In the Peace Memorial Park in Hiroshima City, you can find a statue of a girl holding a crane in her arms widely stretched to the sky. This is the Children's Peace Monument.
Sadako Sasaki is the model for this statue. She was exposed to radiation at the age of two, 1.6 km away from the hypocenter. Sadako grew up to be a lively girl and entered Nobori-cho Primary School in Hiroshima City's Naka-ward. Sadako and I were in the same class from second grade and we were very close friends.
In the sixth grade, the two of us were selected as sprinters for the class relay team for the Sports Festival in the spring, but the Bamboo class unfortunately came in last place out of the entire sixth grade. Our homeroom teacher, Nomura, taught us the significance of solidarity, which gave us motivation, and we practiced relay racing every day after school. Thanks to our hard work, the Bamboo class claimed victory at the Sports Festival in the fall.
In January of 1955, a sixth grade Sadako was suddenly admitted to the Hiroshima Red Cross Hospital. It was just before graduation and our class formed a group called a Meeting of Unity with an aim to visit her at the hospital, even after we graduated. We continued to visit her after entering junior high school.
Having believed that if she folded 1,000 paper cranes she would be cured, she continued to fold the cranes. However, her short life ended with leukemia on October 25, 1955. She was only 12 years old.
I felt very sorry for her, but at the same time, being an A-bomb survivor myself, a sense of fear was evoked, and I started to think, "What if it happened to me?"
After her death, the members of a Meeting of Unity wanted to do something for her. At the Conference of the National Junior High Schools Principals' Association held in Hiroshima in November, we distributed 2,000 leaflets asking for fund raising to build a statue of her. Triggered by this action, "Students and Pupils Committee Aiming at building a Peaceful World" was organized, comprised of the student councils of each school in the city. We received around 5.4 million yen at that time from all over the nation and the Children's Peace Monument was constructed on May 5, 1958.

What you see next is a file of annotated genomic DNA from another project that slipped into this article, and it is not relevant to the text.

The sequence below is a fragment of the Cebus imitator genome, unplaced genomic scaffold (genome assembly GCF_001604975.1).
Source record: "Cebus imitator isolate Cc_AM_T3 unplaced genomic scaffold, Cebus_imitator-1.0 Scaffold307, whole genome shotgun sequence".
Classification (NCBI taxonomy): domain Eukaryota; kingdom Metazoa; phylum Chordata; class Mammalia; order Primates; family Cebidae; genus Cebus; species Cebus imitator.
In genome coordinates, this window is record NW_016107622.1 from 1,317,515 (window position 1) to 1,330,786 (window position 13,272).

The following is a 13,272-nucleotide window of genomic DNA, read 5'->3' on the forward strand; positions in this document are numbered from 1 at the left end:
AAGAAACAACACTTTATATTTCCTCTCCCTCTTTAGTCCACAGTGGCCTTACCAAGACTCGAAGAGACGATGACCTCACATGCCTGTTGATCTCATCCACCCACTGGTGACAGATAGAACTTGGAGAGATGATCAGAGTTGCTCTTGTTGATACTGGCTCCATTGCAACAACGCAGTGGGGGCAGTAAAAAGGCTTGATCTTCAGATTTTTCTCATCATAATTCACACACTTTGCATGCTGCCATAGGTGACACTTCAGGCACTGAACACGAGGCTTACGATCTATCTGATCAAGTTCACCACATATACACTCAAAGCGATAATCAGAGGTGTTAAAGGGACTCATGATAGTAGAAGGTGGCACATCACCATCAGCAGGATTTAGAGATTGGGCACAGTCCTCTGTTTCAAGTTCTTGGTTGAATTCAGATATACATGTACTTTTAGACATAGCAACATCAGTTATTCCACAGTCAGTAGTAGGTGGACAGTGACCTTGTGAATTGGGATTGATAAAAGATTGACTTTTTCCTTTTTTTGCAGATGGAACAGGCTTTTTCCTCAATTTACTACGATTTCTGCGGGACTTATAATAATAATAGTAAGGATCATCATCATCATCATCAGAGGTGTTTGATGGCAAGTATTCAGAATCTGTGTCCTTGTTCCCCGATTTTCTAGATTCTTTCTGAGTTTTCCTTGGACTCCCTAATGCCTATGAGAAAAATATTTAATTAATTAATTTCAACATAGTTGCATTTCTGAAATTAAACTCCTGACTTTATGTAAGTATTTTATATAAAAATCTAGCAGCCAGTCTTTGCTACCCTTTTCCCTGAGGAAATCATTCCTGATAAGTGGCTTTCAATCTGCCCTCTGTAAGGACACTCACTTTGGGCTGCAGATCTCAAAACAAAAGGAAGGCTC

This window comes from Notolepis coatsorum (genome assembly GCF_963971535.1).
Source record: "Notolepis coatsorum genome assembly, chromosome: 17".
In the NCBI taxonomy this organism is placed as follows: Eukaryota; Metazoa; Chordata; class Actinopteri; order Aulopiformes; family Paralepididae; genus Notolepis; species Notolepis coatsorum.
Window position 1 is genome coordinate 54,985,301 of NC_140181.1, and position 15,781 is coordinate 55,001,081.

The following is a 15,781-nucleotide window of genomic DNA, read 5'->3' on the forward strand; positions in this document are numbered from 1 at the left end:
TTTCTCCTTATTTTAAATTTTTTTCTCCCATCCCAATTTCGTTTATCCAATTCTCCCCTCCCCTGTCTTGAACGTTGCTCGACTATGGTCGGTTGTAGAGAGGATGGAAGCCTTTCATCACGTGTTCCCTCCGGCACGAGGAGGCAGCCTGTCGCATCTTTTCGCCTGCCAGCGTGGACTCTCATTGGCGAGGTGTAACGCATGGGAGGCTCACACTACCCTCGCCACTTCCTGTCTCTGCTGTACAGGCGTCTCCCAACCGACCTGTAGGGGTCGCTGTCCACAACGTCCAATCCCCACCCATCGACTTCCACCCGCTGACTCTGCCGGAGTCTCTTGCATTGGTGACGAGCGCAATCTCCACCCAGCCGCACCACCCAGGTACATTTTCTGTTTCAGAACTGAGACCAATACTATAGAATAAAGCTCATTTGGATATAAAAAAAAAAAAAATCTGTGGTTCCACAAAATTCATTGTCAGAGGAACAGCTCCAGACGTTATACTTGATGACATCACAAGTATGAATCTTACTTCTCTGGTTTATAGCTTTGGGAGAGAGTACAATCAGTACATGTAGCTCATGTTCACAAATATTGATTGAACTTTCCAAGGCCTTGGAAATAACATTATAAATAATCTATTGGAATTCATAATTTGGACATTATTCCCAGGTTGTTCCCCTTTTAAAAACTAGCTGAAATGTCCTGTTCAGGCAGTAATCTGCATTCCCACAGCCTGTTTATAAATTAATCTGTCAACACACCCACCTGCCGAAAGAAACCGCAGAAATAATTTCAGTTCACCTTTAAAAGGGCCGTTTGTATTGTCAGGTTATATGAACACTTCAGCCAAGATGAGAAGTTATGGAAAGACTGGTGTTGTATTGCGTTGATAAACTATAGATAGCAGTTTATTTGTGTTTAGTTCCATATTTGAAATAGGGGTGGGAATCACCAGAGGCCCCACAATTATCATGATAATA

All of the Bamboo classmates spent much of our junior high school days on the erection of the statue.
Both Sadako and I were exposed to the radiation, but she could not survive. Fortunately, I am still alive. That is why in 1995, 50 years after the bombing, I shared my family's experience of radiation exposure as well as the background of Sadako's monument for the first time. Currently, I am telling what happened in Hiroshima to students who come to Hiroshima on school excursions, along with the children of Hiroshima, as a 'storyteller.' Having a new mission entrusted to the life given, I would like to share every single story with passion.
I decided to publish a book when I passed 70 years old, thinking that with the passing of time, the time will come when I can no longer share my story. This book tells of my memories with Sadako and the background to the construction of the statue. This book also includes pictures with Sadako, as well as compositions and poems written by her classmates, which were published in Sadako's memoir "Kokeshi".
Self-published on May 5, 2013.
B5 size, 100 pages. 1,000 copies available, free of charge.
|1942||Born in Horikawa-cho, Naka-ward, Hiroshima City|
|1945||Exposed to radiation at the evacuation area in Ushita-cho at the age of three|
|1950||Become Sadako's classmate in second grade at Nobori-cho Primary School|
|1954||Bamboo Class, sixth grade, Nobori-cho Primary School|
|1963||Graduated from Yasuda Women's College|
|1995||Started sharing the story of the erection of Children's Peace Monument to children who came to Hiroshima for peace study|
|2013||Self-published book "The Children's Peace Monument" 6th Grade Bamboo Class is selected for Japanese Self-publishing Culture Prize.|
|2016||DVD of Writing by talk "The Children's Peace Monument" 6th Grade Bamboo Class is selected as an educational film by Ministry of Education, Culture, Sports, Science and Technology.|
She is still playing an active role passing on stories of her A-bomb experience.